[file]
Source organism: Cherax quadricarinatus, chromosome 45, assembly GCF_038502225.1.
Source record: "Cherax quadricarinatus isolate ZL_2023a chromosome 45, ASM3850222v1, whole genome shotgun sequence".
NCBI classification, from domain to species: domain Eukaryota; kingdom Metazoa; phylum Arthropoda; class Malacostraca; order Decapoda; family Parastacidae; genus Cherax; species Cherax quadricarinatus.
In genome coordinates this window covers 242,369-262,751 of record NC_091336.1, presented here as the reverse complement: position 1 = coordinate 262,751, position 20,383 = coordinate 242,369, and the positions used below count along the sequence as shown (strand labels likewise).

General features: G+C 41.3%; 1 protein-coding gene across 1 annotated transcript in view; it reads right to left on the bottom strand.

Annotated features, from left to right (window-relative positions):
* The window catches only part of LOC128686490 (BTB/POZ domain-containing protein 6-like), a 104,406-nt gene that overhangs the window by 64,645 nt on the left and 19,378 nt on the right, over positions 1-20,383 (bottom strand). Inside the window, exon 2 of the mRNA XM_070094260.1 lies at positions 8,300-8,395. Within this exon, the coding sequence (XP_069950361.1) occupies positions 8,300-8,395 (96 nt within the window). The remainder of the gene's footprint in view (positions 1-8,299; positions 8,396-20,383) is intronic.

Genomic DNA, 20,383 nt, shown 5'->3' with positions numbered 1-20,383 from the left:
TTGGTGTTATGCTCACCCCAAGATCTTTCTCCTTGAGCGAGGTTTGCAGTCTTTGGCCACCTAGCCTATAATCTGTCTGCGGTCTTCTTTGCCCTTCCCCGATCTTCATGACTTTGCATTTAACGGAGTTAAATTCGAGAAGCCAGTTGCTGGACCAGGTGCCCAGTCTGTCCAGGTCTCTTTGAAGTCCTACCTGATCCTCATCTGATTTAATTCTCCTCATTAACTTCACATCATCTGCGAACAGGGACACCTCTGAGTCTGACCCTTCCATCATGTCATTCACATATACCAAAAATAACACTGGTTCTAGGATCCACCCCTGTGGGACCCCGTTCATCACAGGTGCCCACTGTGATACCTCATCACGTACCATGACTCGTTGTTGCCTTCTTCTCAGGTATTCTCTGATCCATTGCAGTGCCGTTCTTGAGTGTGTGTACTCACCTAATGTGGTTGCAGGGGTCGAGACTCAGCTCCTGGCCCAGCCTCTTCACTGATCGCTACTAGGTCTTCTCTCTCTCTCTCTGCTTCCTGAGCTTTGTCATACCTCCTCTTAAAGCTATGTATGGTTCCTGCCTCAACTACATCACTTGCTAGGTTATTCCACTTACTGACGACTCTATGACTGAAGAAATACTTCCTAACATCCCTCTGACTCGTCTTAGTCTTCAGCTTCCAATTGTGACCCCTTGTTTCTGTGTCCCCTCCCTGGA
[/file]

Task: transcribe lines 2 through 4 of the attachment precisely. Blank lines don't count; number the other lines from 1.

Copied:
Source record: "Cherax quadricarinatus isolate ZL_2023a chromosome 45, ASM3850222v1, whole genome shotgun sequence".
NCBI classification, from domain to species: domain Eukaryota; kingdom Metazoa; phylum Arthropoda; class Malacostraca; order Decapoda; family Parastacidae; genus Cherax; species Cherax quadricarinatus.
In genome coordinates this window covers 242,369-262,751 of record NC_091336.1, presented here as the reverse complement: position 1 = coordinate 262,751, position 20,383 = coordinate 242,369, and the positions used below count along the sequence as shown (strand labels likewise).